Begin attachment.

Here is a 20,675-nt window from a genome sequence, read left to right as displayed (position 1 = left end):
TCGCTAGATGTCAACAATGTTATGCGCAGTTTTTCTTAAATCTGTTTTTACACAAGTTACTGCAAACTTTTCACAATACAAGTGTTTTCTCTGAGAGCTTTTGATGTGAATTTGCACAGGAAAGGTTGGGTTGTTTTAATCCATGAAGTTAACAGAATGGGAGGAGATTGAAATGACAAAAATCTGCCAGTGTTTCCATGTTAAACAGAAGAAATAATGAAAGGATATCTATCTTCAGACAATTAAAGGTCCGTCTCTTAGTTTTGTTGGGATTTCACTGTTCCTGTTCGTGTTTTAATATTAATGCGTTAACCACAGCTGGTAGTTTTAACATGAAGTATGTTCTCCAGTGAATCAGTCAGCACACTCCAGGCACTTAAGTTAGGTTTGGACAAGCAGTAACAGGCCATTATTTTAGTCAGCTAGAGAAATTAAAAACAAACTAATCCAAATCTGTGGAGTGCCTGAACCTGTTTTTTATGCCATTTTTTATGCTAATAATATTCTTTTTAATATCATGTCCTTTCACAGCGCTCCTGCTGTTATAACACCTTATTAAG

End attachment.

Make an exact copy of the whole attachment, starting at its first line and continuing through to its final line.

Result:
Here is a 20,675-nt window from a genome sequence, read left to right as displayed (position 1 = left end):
TCGCTAGATGTCAACAATGTTATGCGCAGTTTTTCTTAAATCTGTTTTTACACAAGTTACTGCAAACTTTTCACAATACAAGTGTTTTCTCTGAGAGCTTTTGATGTGAATTTGCACAGGAAAGGTTGGGTTGTTTTAATCCATGAAGTTAACAGAATGGGAGGAGATTGAAATGACAAAAATCTGCCAGTGTTTCCATGTTAAACAGAAGAAATAATGAAAGGATATCTATCTTCAGACAATTAAAGGTCCGTCTCTTAGTTTTGTTGGGATTTCACTGTTCCTGTTCGTGTTTTAATATTAATGCGTTAACCACAGCTGGTAGTTTTAACATGAAGTATGTTCTCCAGTGAATCAGTCAGCACACTCCAGGCACTTAAGTTAGGTTTGGACAAGCAGTAACAGGCCATTATTTTAGTCAGCTAGAGAAATTAAAAACAAACTAATCCAAATCTGTGGAGTGCCTGAACCTGTTTTTTATGCCATTTTTTATGCTAATAATATTCTTTTTAATATCATGTCCTTTCACAGCGCTCCTGCTGTTATAACACCTTATTAAG